A small boost for NZ privacy – cloud questions remain

The recently-enacted Privacy (Cross-border Information) Amendment Act 2010 improves New Zealand’s privacy framework, but also highlights the challenges to privacy caused by the internet. The new law amends the Privacy Act 1993 in 2 main ways:

  • It strengthens cross-border privacy co-operation by providing for the referral (by the Privacy Commissioner) of complaints to overseas authorities; and
  • It establishes a “mechanism for controlling the transfer of information outside New Zealand where the information has been routed through New Zealand to circumvent the privacy laws of the country from where the information originated” – so, an anti-circumvention measure.

The cross-border co-operation provision is a small but good step. There are ongoing international privacy initiatives, such as the recent APEC Cross-border Privacy Enforcement Arrangement, and an essential aspect of any international arrangements is the ability for local authorities to interact with their foreign counterparts.

The anti-circumvention measure also assists in this regard, to prevent New Zealand being seen as a “privacy haven” – one that permits “data laundering” if you will . As the Privacy Commissioner Marie Shroff says:

Ensuring that European business and regulators see New Zealand as a safe place for information processing is important for New Zealand’s reputation.

The anti-circumvention measure was added as Part 11A of the Privacy Act 1993. Section 114B(1) states:

The Commissioner may prohibit a transfer of personal information from New Zealand to another State if the Commissioner is satisfied, on reasonable grounds, that:

(a) the information has been, or will be, received in New Zealand from another State and is likely to be transferred to a third State where it will not be subject to a law providing comparable safeguards to this Act; and

(b) the transfer would be likely to lead to a contravention of the basic principles of national application set out in Part Two of the OECD Guidelines and set out in Schedule 5A.

This provision will be useful, for example, to help promote New Zealand data centres hosting data for overseas clients. New Zealand firms who do host or receive data from overseas (it does not apply to New Zealand-sourced data) should have processes in place for ensuring that the “transfer” of data out of New Zealand can be halted if required by the Privacy Commissioner issuing a transfer prohibition notice.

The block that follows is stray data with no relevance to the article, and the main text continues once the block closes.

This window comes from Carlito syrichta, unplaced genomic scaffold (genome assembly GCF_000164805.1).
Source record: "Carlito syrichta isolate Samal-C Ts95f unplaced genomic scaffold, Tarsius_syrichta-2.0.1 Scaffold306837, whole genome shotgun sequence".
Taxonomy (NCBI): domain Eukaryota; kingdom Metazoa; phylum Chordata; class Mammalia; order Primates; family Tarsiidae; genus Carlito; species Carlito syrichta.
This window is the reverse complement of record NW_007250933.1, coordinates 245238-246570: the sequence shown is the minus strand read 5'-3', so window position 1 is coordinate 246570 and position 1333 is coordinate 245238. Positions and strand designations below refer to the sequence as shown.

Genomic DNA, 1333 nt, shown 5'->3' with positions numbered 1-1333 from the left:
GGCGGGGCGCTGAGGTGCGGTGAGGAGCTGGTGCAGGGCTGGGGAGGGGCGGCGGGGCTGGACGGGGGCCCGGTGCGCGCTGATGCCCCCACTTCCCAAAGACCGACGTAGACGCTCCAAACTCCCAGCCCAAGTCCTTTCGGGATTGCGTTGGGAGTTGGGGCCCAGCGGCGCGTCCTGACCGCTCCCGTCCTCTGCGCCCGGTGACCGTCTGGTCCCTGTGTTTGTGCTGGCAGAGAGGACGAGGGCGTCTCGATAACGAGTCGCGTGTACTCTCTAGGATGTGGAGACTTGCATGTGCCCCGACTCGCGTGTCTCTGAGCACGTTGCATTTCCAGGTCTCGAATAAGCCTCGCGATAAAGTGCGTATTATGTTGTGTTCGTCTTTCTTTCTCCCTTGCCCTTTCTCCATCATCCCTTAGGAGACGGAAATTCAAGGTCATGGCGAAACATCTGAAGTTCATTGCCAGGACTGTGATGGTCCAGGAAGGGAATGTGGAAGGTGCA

But in the age of cloud computing, are things that clear-cut? Often, the cloud (or the internet in general) makes it hard to know just where data is located. A New Zealand firm may receive data from overseas, and “host” that data in its facilities, but if the New Zealand provider itself uses cloud-based storage, what appears to be data being hosted in New Zealand may in fact be hosted overseas again. A key benefit of cloud computing is that providers can (in theory) transfer data anywhere in the cloud seamlessly. Data can be divided to multiple places at once, and be transferred without notice at about the speed of light. In these situations, who on earth will know what information is where? All of which makes the language of section 114B(1) – “if information has been, or will be, received in New Zealand from another State” – sound rather quaint, as if they are dealing with courier packages.

The challenges of privacy controls in the cloud-era are well known. Just how much regulation is ultimately attempted, necessary or desirable remains to be seen, bearing in mind that most users are willing to trade privacy for functionality.

Cloud computing: what’s in a name?

It is good to see that ICONZ has called out Orcon over its claim to have “just launched NZ’s first locally developed cloud computing infrastructure service” (made during the NZ Cloud Computing Summit no less). On the other hand, good on Orcon for landing a pre-emptive marketing strike and pushing its superior on-demand features.

Cloud computing easily ranks on par with Web 2.0 as a “term that means whatever we want it to mean” (i.e. meaningless). And try explaining the difference between cloud computing, software-as-a-service, network computing and ASP. So it’s arguably both meaningless and redundant.

Clearly, though, it is beloved by marketing departments. Interestingly, the term “cloud computing”, which only started gaining popularity in late 2007, hasn’t reduced “software as a service” in searches while becoming the dominant buzzword, as illustrated here (Google Trends):


It will be interesting to see how other NZ ISP’s and web hosts respond. Anything that promotes competition between, and awareness of, homegrown providers will be a good thing. It is surprising that most of the Kiwi companies I have talked to about cloud computing (well, it is catchy) have only ever mentioned EC2 or Azure, even though their main customer bases are in New Zealand.